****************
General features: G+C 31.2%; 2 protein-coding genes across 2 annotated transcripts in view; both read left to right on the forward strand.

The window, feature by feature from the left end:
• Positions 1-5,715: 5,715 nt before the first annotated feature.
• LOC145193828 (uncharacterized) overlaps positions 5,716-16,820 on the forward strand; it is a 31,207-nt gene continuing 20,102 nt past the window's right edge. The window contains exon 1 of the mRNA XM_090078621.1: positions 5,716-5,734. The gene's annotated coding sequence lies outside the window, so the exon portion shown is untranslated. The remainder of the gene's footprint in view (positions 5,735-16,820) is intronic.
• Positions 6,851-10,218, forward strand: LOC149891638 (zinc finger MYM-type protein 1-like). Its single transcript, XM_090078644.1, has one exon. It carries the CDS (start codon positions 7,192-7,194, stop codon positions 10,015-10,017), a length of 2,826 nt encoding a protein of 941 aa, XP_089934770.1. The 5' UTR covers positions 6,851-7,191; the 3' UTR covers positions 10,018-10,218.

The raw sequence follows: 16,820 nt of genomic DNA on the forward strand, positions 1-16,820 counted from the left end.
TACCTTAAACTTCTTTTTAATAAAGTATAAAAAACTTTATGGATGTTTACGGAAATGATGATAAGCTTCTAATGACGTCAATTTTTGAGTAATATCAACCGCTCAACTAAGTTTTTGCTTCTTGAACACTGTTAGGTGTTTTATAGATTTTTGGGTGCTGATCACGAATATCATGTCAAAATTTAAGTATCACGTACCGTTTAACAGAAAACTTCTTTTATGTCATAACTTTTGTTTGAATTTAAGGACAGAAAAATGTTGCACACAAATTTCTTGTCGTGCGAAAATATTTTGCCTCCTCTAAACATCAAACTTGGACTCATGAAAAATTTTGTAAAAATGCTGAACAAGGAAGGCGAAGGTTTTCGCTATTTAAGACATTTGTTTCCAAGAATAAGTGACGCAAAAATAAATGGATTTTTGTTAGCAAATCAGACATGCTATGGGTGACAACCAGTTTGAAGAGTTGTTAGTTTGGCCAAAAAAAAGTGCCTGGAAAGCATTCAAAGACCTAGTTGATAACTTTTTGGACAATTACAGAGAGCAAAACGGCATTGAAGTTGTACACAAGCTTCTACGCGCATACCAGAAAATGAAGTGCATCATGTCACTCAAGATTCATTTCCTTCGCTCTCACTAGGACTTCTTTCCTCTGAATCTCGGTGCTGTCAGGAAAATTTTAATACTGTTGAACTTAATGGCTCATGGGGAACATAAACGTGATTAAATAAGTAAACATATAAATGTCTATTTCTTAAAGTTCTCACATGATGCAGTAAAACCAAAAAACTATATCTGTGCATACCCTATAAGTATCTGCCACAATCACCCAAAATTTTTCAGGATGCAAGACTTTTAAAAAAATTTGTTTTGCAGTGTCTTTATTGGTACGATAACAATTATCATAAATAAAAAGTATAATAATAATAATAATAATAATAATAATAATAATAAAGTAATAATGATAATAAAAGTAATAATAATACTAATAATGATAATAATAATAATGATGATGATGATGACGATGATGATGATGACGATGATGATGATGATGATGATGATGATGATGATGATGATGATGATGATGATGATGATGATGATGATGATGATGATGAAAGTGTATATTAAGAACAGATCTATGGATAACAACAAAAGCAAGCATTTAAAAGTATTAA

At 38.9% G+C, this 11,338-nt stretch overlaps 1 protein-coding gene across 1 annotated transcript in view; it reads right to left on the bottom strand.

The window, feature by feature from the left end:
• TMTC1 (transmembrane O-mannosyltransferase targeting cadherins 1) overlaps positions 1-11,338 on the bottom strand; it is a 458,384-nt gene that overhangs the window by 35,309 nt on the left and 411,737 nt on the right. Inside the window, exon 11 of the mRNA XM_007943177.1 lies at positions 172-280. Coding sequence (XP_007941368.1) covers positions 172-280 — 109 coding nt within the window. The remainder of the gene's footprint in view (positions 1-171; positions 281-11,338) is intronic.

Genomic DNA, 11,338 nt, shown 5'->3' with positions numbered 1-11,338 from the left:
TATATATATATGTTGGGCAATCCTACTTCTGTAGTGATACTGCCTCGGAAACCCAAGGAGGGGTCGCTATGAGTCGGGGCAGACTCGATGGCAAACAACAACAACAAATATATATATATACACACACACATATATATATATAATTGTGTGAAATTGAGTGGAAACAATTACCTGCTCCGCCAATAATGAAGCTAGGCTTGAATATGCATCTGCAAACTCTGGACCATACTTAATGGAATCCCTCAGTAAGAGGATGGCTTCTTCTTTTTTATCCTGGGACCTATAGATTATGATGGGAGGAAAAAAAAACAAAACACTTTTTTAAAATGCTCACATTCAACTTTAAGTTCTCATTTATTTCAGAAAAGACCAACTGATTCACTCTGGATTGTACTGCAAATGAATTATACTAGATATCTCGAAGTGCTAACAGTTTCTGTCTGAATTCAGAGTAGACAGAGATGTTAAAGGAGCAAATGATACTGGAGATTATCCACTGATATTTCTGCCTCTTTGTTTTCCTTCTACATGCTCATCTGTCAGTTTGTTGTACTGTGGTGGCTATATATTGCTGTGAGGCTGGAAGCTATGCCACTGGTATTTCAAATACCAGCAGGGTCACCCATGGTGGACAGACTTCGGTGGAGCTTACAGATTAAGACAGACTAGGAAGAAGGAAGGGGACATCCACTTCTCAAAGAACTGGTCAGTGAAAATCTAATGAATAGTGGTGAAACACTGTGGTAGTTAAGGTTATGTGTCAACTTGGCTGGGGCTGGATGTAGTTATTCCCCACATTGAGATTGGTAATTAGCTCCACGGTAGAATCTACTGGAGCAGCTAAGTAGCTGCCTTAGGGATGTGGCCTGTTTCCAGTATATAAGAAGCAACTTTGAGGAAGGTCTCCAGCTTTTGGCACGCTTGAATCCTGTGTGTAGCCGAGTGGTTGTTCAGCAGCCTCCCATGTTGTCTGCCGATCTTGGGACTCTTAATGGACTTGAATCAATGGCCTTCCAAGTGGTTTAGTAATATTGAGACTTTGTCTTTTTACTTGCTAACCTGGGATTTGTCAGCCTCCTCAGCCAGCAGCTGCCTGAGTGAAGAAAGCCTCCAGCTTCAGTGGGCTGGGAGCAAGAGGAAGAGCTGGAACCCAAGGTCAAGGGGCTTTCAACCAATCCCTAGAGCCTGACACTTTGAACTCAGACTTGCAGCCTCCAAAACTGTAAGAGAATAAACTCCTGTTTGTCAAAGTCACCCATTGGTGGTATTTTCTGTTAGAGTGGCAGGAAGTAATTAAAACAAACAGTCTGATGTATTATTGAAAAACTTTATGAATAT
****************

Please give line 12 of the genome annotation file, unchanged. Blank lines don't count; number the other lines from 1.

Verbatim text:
TATATATATATGTTGGGCAATCCTACTTCTGTAGTGATACTGCCTCGGAAACCCAAGGAGGGGTCGCTATGAGTCGGGGCAGACTCGATGGCAAACAACAACAACAAATATATATATATACACACACACATATATATATATAATTGTGTGAAATTGAGTGGAAACAATTACCTGCTCCGCCAATAATGAAGCTAGGCTTGAATATGCATCTGCAAACTCTGGACCATACTTAATGGAATCCCTCAGTAAGAGGATGGCTTCTTCTTTTTTATCCTGGGACCTATAGATTATGATGGGAGGAAAAAAAAACAAAACACTTTTTTAAAATGCTCACATTCAACTTTAAGTTCTCATTTATTTCAGAAAAGACCAACTGATTCACTCTGGATTGTACTGCAAATGAATTATACTAGATATCTCGAAGTGCTAACAGTTTCTGTCTGAATTCAGAGTAGACAGAGATGTTAAAGGAGCAAATGATACTGGAGATTATCCACTGATATTTCTGCCTCTTTGTTTTCCTTCTACATGCTCATCTGTCAGTTTGTTGTACTGTGGTGGCTATATATTGCTGTGAGGCTGGAAGCTATGCCACTGGTATTTCAAATACCAGCAGGGTCACCCATGGTGGACAGACTTCGGTGGAGCTTACAGATTAAGACAGACTAGGAAGAAGGAAGGGGACATCCACTTCTCAAAGAACTGGTCAGTGAAAATCTAATGAATAGTGGTGAAACACTGTGGTAGTTAAGGTTATGTGTCAACTTGGCTGGGGCTGGATGTAGTTATTCCCCACATTGAGATTGGTAATTAGCTCCACGGTAGAATCTACTGGAGCAGCTAAGTAGCTGCCTTAGGGATGTGGCCTGTTTCCAGTATATAAGAAGCAACTTTGAGGAAGGTCTCCAGCTTTTGGCACGCTTGAATCCTGTGTGTAGCCGAGTGGTTGTTCAGCAGCCTCCCATGTTGTCTGCCGATCTTGGGACTCTTAATGGACTTGAATCAATGGCCTTCCAAGTGGTTTAGTAATATTGAGACTTTGTCTTTTTACTTGCTAACCTGGGATTTGTCAGCCTCCTCAGCCAGCAGCTGCCTGAGTGAAGAAAGCCTCCAGCTTCAGTGGGCTGGGAGCAAGAGGAAGAGCTGGAACCCAAGGTCAAGGGGCTTTCAACCAATCCCTAGAGCCTGACACTTTGAACTCAGACTTGCAGCCTCCAAAACTGTAAGAGAATAAACTCCTGTTTGTCAAAGTCACCCATTGGTGGTATTTTCTGTTAGAGTGGCAGGAAGTAATTAAAACAAACAGTCTGATGTATTATTGAAAAACTTTATGAATAT